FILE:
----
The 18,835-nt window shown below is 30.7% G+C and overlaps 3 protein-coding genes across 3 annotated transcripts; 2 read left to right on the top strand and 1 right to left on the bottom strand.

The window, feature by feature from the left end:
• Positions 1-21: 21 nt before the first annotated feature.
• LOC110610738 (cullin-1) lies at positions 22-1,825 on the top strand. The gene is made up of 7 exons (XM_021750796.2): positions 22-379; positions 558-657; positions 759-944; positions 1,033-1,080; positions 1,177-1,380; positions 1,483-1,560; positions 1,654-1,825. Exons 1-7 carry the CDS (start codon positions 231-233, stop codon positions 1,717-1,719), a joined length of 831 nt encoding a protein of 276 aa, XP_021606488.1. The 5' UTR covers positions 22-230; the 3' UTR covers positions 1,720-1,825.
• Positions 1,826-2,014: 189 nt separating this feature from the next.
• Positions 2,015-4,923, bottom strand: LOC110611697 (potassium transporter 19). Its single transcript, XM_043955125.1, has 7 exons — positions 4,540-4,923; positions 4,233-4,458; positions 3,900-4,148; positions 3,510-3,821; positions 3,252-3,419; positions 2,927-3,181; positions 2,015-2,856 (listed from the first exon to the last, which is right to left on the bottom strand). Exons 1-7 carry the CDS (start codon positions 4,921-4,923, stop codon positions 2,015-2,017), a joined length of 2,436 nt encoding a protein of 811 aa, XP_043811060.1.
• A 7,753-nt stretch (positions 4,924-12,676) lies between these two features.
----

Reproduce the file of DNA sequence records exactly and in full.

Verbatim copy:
The 18,835-nt window shown below is 30.7% G+C and overlaps 3 protein-coding genes across 3 annotated transcripts; 2 read left to right on the top strand and 1 right to left on the bottom strand.

The window, feature by feature from the left end:
• Positions 1-21: 21 nt before the first annotated feature.
• LOC110610738 (cullin-1) lies at positions 22-1,825 on the top strand. The gene is made up of 7 exons (XM_021750796.2): positions 22-379; positions 558-657; positions 759-944; positions 1,033-1,080; positions 1,177-1,380; positions 1,483-1,560; positions 1,654-1,825. Exons 1-7 carry the CDS (start codon positions 231-233, stop codon positions 1,717-1,719), a joined length of 831 nt encoding a protein of 276 aa, XP_021606488.1. The 5' UTR covers positions 22-230; the 3' UTR covers positions 1,720-1,825.
• Positions 1,826-2,014: 189 nt separating this feature from the next.
• Positions 2,015-4,923, bottom strand: LOC110611697 (potassium transporter 19). Its single transcript, XM_043955125.1, has 7 exons — positions 4,540-4,923; positions 4,233-4,458; positions 3,900-4,148; positions 3,510-3,821; positions 3,252-3,419; positions 2,927-3,181; positions 2,015-2,856 (listed from the first exon to the last, which is right to left on the bottom strand). Exons 1-7 carry the CDS (start codon positions 4,921-4,923, stop codon positions 2,015-2,017), a joined length of 2,436 nt encoding a protein of 811 aa, XP_043811060.1.
• A 7,753-nt stretch (positions 4,924-12,676) lies between these two features.